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Who Should We Save?

Hey everyone! Three years ago or so, my group in sleep away camp had us all play a game.  It involved an impending and total nuclear holocaust and the ability to save only five people.  Each village member was gifted a single sentence descriptor of a person – mine was ‘seventeen year old heroin addict’ – and was told to choose which five (out of forty) were worth saving.
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“We must keep the 150 kg, he is most certainly a wrestler!”

Hello bloggers!
        
So far, I have just posted blogs about the sightseeing that the ITSA interns have done in Ahmedabad, but, as Emma already said, our reason for being here is not merely to explore the country, but to explore and gain a deeper understanding of the Indian education system. Before actually arriving here and participating in the workshops, Riana Shah & Jwalin Patel (the 19 year old co-founders and co-director of ITSA) had described the Indian educational system as extremely strict and rigid. The reason for this, she explained (I am going to give some brief history now, so stay with me), was that the Indian education system was set up under British Rule during the industrial revolution, and as a result was aimed at creating technicians, not independent thinkers. Consequently, the Indian education system involves a lot of rote memorization and teaching directly from textbooks, as opposed to discussion based, seminar style classes. However, not until I actually got a chance to participate in the workshops and talk with the students did this become evident. 

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The Monsoons

Hey all. I’m going to wax briefly poetic in this entry and I beg forgiveness in advance.
The monsoons started a few days ago, and I don’t have any relevant pictures.  None of the ones I took were good enough.  The rains had been teetering on the edge of release for my entire stay in Ahmedabad thus far, but hadn’t come.  The odd dryness lent, I realize in retrospect, an aura of anxiety and tightened lips to the entire city.  Without the rains, the year cannot progress.  Without the rains, the city could not move forward. It is thus with excitement and joy that they were met when they finally began.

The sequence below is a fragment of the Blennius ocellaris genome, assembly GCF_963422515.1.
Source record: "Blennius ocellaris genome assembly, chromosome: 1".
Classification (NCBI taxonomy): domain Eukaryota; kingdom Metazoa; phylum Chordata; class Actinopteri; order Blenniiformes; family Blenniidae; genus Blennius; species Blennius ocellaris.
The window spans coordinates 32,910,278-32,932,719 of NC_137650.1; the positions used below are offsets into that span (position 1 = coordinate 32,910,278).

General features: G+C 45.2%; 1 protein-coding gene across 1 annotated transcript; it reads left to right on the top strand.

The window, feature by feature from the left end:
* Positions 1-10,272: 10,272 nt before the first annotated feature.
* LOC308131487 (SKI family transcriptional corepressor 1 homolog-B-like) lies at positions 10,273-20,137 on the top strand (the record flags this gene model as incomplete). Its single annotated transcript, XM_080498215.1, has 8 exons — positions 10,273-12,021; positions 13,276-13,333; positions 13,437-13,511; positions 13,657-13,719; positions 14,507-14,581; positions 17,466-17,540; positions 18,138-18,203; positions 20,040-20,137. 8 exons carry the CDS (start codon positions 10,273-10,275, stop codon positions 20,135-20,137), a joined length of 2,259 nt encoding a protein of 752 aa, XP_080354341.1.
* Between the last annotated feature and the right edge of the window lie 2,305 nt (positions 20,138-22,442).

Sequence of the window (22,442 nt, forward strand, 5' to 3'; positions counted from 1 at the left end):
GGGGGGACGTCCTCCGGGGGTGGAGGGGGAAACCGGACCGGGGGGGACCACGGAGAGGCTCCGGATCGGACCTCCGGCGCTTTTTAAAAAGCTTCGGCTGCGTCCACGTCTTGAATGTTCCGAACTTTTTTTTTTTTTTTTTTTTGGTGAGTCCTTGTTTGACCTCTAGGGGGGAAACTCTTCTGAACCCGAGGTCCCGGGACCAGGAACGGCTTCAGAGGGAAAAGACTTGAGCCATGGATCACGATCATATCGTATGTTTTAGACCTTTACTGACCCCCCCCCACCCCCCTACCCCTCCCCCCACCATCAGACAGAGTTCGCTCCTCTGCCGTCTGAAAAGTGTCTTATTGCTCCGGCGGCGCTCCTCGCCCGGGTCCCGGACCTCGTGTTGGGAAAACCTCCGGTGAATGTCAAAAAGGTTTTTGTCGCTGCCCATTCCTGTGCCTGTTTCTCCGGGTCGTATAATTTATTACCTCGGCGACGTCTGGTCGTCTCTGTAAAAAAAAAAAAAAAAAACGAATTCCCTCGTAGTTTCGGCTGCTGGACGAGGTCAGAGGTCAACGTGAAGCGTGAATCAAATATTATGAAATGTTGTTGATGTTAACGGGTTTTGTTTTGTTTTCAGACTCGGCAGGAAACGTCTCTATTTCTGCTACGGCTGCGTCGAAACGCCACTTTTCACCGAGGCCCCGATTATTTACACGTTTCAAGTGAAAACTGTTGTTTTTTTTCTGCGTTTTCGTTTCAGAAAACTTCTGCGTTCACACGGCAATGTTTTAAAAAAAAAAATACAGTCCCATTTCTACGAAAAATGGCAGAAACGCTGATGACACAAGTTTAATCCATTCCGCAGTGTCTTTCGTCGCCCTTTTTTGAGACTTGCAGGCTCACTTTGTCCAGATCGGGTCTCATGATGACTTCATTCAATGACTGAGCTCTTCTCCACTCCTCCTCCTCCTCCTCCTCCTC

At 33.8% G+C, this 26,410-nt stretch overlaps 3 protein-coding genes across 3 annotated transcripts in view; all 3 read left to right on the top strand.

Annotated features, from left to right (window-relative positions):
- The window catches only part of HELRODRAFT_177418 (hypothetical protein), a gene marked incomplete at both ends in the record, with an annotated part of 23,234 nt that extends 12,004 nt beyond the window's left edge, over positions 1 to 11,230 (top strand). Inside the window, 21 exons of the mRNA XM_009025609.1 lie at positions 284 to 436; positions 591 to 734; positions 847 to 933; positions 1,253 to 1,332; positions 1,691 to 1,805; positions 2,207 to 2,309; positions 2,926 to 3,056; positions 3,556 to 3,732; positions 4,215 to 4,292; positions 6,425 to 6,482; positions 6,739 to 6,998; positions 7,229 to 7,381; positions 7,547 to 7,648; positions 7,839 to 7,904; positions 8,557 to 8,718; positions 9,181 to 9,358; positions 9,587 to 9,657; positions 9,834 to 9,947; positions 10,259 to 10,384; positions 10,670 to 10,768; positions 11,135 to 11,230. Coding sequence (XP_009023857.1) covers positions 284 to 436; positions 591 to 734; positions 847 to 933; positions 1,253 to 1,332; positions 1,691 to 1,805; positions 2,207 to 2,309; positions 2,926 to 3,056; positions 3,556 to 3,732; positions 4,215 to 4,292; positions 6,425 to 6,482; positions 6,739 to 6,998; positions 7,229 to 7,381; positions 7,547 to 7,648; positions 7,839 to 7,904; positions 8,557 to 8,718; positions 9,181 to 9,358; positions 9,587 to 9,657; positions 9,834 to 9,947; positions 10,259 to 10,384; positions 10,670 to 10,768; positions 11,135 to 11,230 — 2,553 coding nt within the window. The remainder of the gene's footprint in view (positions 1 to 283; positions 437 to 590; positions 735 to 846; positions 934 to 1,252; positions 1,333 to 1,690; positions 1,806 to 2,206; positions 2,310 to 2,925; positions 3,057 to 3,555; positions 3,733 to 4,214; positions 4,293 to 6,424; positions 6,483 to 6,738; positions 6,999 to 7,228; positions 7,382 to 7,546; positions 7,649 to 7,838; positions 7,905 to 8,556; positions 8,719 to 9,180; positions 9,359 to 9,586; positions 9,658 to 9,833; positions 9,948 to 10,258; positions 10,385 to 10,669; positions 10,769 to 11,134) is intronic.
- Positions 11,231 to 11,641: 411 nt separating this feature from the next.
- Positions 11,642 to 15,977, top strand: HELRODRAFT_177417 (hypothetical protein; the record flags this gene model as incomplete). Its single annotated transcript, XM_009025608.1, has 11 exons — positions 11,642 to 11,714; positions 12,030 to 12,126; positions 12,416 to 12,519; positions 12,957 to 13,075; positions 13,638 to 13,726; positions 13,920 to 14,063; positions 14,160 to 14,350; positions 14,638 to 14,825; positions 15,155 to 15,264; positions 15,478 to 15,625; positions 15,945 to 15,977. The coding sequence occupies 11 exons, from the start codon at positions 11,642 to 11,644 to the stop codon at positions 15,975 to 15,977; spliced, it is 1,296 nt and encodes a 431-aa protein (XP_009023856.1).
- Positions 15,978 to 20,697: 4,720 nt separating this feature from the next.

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Gandhi Ashram

Hey all;

Before visiting Gandhi’s Ashram, I had a sense of who Gandhi was and what he stood for, but I didn’t really understand how large a role he had in the public conscience. Martin Luther King Jr., who was inspired by Gandhi, left a similar legacy to us, but not nearly to the extent Gandhi has for India. His Ashram was an incredibly peaceful place.

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The Old City

Hi, everyone.  A brief disclaimer – please click the links for more pics or go to my flickr account here or here.  It’s worth it, I promise.
 
There is an assumption (at least among cynical New Yorkers) that when you travel, you never really see the full width and breadth of the place you are visiting.  To a certain extent, this is true.  Tourists tend to stay near tourist attractions, if only because they are safe and often the only place they know to go. But – and this is a large interjection – the full scope is there. All that’s required is searching a little further than we ordinarily would.  

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Initial Observations

Anyone who has read E.M. Forester’s A Passage to India will be familiar with Adela Quested’s continual desire to “see the real India.”

Throughout my time here I have been attempting to understand why, exactly, the “real India” is so elusive.  No one could show the impatient miss Quested the truth she was searching for, so in her stead I am investigating her failure (never mind that she’s a fictional character).READ MORE

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Historic Tour of Old City

Hello Bloggers!

So, today, on our seventh day in India, we went on a historic walk in the old part of the city. Similar to when one walks into China Town in NYC, the density of the people immediately quadrupled. Crossing the street involved ducking and running for your life, and walking in a straight line involved turning  sideways, and moving ones legs in a manner resembling the minister of silly walks (Monty Python). However, chaos aside, the old city was everything about India that one imagines.READ MORE

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Thol Bird Sanctuary

On our first full day in India (INDIA!) we went to the Thol Bird Sanctuary just outside of Ahmedabad, to see the sun rise. After a chaotic ride through the streets, entering Thol was like a dream. The land was dry and cracked open, and deer-like animals rode off in the distance, and birds swooped overhead. Considering that at the same time the day before all of us were sleeping in airport chairs during our 9 hour layover in Mumbai, Thol was, of course, disorienting, but even more so, breathtaking.

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Coming to Ahmedabad

Hey there, reader. (tl;dr crowd – go to the last picture)
I’m not particularly fond of drawn out greetings or farewells, so forgive the abrupt start.  My name is Emma and what ensues here are the thoughts, pictures, and experiences of both myself and of my fellow interns at International Thought and Social Action in India (ITSA).
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